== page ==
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I looked through the questions already asked about this topic and they were very specific and over my head. I'm having trouble with the basics.

When drawing orbital diagrams I know electrons are placed in the 2p boxes singly first then paired because of they have parallel rotations and the Pauli exclusion principle states that an orbital can only house 2 electrons and those electrons must be of opposite spin. My question is why do electrons behave this way in the 2p orbital but not the 1s or 2s? And why does the p subshell contain three 2p orbitals?

As far as electron configurations and orbital diagrams are concerned I've gotten to Ne and the 2p configuration confused me so I though I'd ask before moving on.

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    $\begingroup$ they have parallel rotations . Electrons do not rotate. They are not little classical balls orbiting the nucleus. why do electrons behave this way in the 2p orbital but not the 1s or 2s. What do you mean by this? The Pauli exclusion principle applies for all electrons. $\endgroup$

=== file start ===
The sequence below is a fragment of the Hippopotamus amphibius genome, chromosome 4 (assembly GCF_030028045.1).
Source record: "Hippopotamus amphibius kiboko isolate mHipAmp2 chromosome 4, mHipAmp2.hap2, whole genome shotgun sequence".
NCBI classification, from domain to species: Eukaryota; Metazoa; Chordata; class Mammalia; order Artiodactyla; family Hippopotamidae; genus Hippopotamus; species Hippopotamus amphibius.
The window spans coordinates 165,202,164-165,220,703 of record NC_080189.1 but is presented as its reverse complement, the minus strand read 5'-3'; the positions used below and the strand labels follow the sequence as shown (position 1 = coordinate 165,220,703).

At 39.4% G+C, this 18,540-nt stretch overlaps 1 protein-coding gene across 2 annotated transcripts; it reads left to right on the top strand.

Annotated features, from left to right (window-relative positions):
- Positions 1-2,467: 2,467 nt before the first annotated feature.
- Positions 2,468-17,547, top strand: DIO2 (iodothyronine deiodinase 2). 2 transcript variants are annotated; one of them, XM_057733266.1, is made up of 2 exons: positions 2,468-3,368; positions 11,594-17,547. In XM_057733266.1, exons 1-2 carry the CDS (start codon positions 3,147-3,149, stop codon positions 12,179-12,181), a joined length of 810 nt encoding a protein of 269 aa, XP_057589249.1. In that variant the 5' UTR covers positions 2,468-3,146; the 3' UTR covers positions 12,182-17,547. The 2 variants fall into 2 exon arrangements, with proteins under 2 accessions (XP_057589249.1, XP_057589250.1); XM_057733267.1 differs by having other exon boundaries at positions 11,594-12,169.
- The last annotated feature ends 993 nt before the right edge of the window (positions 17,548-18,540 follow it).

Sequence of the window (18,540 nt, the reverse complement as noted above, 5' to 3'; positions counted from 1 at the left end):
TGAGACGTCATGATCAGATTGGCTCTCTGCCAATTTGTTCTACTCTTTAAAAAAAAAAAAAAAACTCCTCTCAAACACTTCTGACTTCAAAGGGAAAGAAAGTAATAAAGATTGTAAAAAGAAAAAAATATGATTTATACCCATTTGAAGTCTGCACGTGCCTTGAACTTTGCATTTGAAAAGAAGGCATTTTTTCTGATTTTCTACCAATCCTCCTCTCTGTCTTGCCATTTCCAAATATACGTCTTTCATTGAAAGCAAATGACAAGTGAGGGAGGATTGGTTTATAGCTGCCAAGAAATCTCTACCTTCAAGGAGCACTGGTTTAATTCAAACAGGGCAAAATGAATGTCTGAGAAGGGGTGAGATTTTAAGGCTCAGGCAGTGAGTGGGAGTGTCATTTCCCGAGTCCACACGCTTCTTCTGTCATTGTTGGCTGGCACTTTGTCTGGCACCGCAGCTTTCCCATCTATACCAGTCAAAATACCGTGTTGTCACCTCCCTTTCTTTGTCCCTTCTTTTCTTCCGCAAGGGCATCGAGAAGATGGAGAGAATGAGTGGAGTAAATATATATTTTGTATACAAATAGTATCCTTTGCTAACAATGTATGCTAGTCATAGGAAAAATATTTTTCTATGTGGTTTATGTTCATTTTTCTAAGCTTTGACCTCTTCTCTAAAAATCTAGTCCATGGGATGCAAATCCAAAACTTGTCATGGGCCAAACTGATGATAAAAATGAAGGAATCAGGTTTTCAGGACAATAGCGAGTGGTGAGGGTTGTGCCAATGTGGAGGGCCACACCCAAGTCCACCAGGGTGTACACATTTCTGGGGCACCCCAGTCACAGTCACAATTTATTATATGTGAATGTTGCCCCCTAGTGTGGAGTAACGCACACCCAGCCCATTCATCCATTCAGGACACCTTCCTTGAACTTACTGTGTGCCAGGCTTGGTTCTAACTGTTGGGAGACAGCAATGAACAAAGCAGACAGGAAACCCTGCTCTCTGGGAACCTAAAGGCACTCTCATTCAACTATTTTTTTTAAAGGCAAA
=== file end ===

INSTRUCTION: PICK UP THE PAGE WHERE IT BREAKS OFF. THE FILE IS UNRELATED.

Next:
– bon
    Nov 14, 2015 at 20:08
  • $\begingroup$ I mean why do the three 2p orbitals fill singly first then pair up instead one orbital filling up at a time. $\endgroup$
    – Chinasa
    Nov 14, 2015 at 20:25
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    $\begingroup$ Because the 3 p-orbitals are degenerate but putting two electrons into the same orbital (with opposite spin of course) has an energy cost associated with the repulsion between the electrons. $\endgroup$
    – bon
    Nov 14, 2015 at 20:30
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    $\begingroup$ Cross posted to Physics SE. Bad form... $\endgroup$
    – Jon Custer
    Nov 14, 2015 at 20:39
  • $\begingroup$ Thats not allowed? What wrong with different answers from different people? $\endgroup$
    – Chinasa
    Nov 14, 2015 at 20:49

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